City of Veils – Zoe Ferraris

There is something about books written by foreign authors where the usual charm of a story becomes deeper with the nuances and mystique of a different land. So, as I was adding Zoe Ferraris to my list of good foreign writers, I found out that she is an American author, white as they come, married to a Saudi Arabian. That kind of lost the legitimacy of her right to write about a foreign country but when I saw that her books come from her experience of living in Saudi Arabia with her in-laws for 9 months, I had to give her another chance.

When I began to read ‘City of Veils’, I wanted to devour it one big gulp because it started off with the body of a woman washed ashore in Jeddah, then it switched to Miriam Walker, an American woman travelling to S. Arabia to be with her husband who is working a security job. You can almost feel the claustrophobia of Miriam as Ferraris writes, “They were technically in New York, but she could feel Saudi Arabia draping over them with every blast of recycled air. She ran a hand through her hair and thought, Enjoy our last bit of freedom, curly locks.” Then the book moves at breakneck speed when Miriam lands in Jeddah and is thrown into a room for ‘Unclaimed Women’ because her husband is not at the airport to ‘claim’ her and as she has no work permit, she needs a man to accompany her from the airport. Eventually Eric Walker does show up and takes her home. As he leaves the house to bring some shwarma (this had my full attention, food always gets me) for her to eat, she goes up on the roof of the house. Shortly afterwards, she hears the door slam. She goes down, the food is on the table so she takes a bite  then calls out to Eric. No response. She calls out again and looks in the bathroom, the other room, outside – nothing. Two hours later, no Eric. Two days later, no Eric. And this started the thrilling ride of this book. I wanted to finish it in one night while my friend who also loves to read said that she takes small bites of these kinds of books and relishes them slowly.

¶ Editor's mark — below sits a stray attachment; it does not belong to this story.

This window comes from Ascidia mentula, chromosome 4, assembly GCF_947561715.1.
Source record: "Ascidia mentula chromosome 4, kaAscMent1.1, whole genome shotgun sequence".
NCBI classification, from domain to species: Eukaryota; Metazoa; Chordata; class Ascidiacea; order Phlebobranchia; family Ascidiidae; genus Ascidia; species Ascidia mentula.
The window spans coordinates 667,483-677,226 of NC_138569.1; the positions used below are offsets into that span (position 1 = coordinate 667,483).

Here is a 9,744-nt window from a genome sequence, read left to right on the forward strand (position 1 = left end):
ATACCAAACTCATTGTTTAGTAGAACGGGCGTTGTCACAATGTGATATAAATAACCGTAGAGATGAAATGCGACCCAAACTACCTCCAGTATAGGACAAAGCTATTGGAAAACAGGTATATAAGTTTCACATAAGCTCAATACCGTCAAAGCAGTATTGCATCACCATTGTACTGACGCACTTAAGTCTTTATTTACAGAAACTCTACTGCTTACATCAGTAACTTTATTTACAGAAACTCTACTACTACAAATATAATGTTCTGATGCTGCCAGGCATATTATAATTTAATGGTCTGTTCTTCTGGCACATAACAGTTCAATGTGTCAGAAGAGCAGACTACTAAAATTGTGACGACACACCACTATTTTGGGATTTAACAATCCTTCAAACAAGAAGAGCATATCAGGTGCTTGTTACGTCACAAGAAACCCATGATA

City of Veils is set in the Arab world and along with the mysteries that need to be solved (there are more than the just the two mentioned), the richness of Ferraris’ writing takes you to another world. You can smell the souk, feel the heat of the desert, the rules of not speaking to a man or being alone with him, the mutawwa – religious police who ensure women’s heads, faces and bodies are covered in public, the struggles of male characters who admire the choices of the women they love but cannot reconcile their religious upbringing with their beloveds’ independent thinking. While restrictions abound, there are scenes of sons going trousseau shopping with their mothers to buy intimate lingerie for their wives, hints of prostitution and other vices that humans succumb to easily.

There is suspense, drama, murder, romance and all the other ingredients that make for a thrilling read. The vividness of Ferraris’ writing takes you right into the scene where you can almost hear the characters think and feel their thoughts. For example, there is a sandstorm towards the end of the book and the details of the storm left me breathless as I almost skipped pages to see if the characters survived the rage of the desert.

And I almost forgot because now I’m just wrapped up in the story of the book but when I started to read the book, the very first sentences made my eyes pop and I was tempted to drop the book and first research the truth in the author’s statements. “The woman’s body was lying on the beach. “Eve’s tomb”, he would later come to think of it, not the actual tomb in Jeddah that was flattened in 1928, to squash out any cults attached to her name, nor the same one that was bulldozed again in 1975, to confirm the point.” What!!! I had no idea that there was an actual Eve, of Adam and Eve fame, and she has a tomb. And that is another story of legendary proportions in itself.

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